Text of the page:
The inhabitants of the [Yggdrasil] tree are supposed to be natural phenomena. The serpent Nidhug who gnaws the root in the lower world is volcanic force; the stags who bite the leaves and buds are the winds; the eagle and the hawk are the air and the ether; the squirrel running up and down the tree is hail; the leaves of the tree are clouds; its fruit, the stars; the swans swimming in the fountain typify sun and moon.
This would probably be of interest to be mentioned here, though I am pretty sure this school of theorizing fell out of favor long ago. :bloodofox: (talk) 05:38, 17 February 2009 (UTC)
Thematic/symbolic interpretations in the quotes summary: i) represent malice or other emotion; ii) represent or serve as emblems of death/life; iii) represent the eternal strife between good and evil, life and death; iv) or, represent particular forces of nature: hail; stars etc.
The current four stags article mentions wind among early suggested interpretations. As you point out though it's still being developed, and b) there seems far less theorizing about the other animals representing elements and such, and c) that early American Journal of Psychology article is recently-cited a bit (Journal[s] of Ethnobiology and Ethnomedicine, Arboriculture, History of the Behavioral Sciences) but not to discuss its points about 'forces in nature' symbolism. As for the other theories (represent some sort of emotion, balance or cycle), if you can find decent material on any of those it might be worth mentioning—unless they're similarly out of favor in modern scholarly study. –Whitehorse1 04:21, 23 February 2009 (UTC)

Foster, Benjamin R. (1997). "Reviewed work(s): Archaic Myths of the Orient and the Occident by Igor M. Diakonoff". Journal of the American Oriental Society Vol. 117, No. 2 (Apr. - Jun., 1997), pp. 361-362. doi:10.2307/605502 http://www.jstor.org/stable/605502

The amount of coverage given to Ratatosk in the reviewed work, however, is unclear.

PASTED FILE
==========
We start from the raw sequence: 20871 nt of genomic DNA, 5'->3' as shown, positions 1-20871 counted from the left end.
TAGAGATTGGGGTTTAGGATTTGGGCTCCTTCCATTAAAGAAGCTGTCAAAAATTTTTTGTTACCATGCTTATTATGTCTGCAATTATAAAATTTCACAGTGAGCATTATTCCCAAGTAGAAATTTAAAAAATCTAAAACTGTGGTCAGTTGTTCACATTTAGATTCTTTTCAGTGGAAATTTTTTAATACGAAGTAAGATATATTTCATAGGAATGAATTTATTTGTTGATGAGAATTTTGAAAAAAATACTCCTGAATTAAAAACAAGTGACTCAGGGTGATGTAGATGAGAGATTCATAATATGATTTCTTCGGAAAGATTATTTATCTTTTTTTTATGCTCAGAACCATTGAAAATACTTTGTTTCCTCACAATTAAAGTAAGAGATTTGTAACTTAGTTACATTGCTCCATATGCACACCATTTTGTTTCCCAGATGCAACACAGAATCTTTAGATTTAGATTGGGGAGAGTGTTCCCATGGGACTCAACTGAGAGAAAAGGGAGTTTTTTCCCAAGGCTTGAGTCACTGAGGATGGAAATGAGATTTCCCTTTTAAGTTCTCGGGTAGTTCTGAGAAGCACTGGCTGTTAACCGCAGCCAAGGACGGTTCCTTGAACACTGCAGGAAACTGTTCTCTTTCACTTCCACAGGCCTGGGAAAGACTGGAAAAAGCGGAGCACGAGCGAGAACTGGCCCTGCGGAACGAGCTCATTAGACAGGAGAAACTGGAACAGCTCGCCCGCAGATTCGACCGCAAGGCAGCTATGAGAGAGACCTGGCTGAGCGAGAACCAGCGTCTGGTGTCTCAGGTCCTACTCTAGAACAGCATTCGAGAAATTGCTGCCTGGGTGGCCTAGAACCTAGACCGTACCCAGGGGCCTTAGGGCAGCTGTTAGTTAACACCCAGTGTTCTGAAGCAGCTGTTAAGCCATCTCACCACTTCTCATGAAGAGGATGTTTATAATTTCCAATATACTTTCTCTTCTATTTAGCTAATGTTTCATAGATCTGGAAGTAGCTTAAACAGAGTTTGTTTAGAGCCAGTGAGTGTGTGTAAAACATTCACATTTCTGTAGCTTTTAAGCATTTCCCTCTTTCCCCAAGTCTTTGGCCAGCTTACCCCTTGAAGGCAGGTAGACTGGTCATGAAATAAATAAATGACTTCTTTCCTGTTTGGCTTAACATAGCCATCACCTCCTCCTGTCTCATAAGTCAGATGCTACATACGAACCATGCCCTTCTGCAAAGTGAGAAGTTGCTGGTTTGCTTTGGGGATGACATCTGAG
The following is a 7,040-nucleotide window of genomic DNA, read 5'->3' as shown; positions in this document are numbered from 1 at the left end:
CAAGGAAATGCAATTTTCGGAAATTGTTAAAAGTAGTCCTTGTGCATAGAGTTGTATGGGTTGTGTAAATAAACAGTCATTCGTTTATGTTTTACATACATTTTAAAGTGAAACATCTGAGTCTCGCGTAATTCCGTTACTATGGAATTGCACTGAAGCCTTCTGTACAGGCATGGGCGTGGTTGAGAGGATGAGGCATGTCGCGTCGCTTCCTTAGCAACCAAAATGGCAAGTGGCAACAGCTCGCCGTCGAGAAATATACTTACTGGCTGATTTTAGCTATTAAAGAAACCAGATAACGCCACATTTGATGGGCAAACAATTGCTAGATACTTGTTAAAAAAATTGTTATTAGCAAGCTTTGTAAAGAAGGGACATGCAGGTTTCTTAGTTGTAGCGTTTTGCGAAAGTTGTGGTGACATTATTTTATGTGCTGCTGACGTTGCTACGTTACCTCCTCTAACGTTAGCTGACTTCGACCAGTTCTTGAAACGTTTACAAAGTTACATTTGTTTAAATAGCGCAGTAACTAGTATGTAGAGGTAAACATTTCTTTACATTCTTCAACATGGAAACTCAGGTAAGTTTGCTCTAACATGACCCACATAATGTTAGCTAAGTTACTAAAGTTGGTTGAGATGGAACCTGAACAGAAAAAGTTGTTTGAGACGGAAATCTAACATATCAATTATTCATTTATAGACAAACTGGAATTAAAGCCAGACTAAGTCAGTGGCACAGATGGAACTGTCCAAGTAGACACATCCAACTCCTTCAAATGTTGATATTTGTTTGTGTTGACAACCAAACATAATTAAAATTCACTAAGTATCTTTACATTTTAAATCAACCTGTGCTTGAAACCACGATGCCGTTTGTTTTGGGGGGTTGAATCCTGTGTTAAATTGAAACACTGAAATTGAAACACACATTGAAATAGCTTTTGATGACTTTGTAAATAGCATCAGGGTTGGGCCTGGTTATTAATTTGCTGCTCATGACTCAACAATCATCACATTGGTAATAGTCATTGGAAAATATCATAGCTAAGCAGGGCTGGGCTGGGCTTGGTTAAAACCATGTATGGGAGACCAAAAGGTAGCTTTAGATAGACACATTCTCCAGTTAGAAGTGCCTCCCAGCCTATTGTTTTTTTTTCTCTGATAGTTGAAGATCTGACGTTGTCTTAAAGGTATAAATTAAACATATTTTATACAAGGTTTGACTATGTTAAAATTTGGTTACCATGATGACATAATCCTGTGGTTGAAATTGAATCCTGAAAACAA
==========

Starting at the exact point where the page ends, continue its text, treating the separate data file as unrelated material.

Archaic Myths of the Orient and the Occident. By Igor M. Diakonoff. Orientalia Gothoburgensia, 10. Göteborg, Sweden: Acta Universitatis Gothoburgensis, 1995. Pp. 216. SK 180 (paper). Chapter three is a positive "Survey of Archaic Myths of the Settled Peoples of the Orient and Occident," an act of courage in the grand style that will surely nettle specialists in a dozen fields, who will at least have to admire Diakonoff's immense reading, linguistic competence, and depth of thought. To a mere Assyriologist, some throw-away suggestions were fascinating: the Mesopotamian netherworld was an inverted mountain (kur, p. 116); myths are not a literary genre but a plot (p. 114); types of laughter in archaic societies (p. 98). The cast of characters is bewildering: Ratatosk the squirrel, Ullikummi, the "Great Cackler," Ygg, Frigg, Geb, and scores more.
Weird anglicizations here ("Ullinkummi" = Gullinkambi. "Geb"? Who is that supposed to be?). If I may say so, it doesn't look like it's worth including. :bloodofox: (talk) 05:38, 17 February 2009 (UTC)
Typed geb & mesopotamia into Google. Geb, is the parent of five children: Osirus, Horus etc., apparently. Looks like Ullikummi more likely refers to Ullikummi, a stone monster in Mesopotamian mythology. I guess Ratatosk the squirrel, by contrast, falls under the occident part of the work.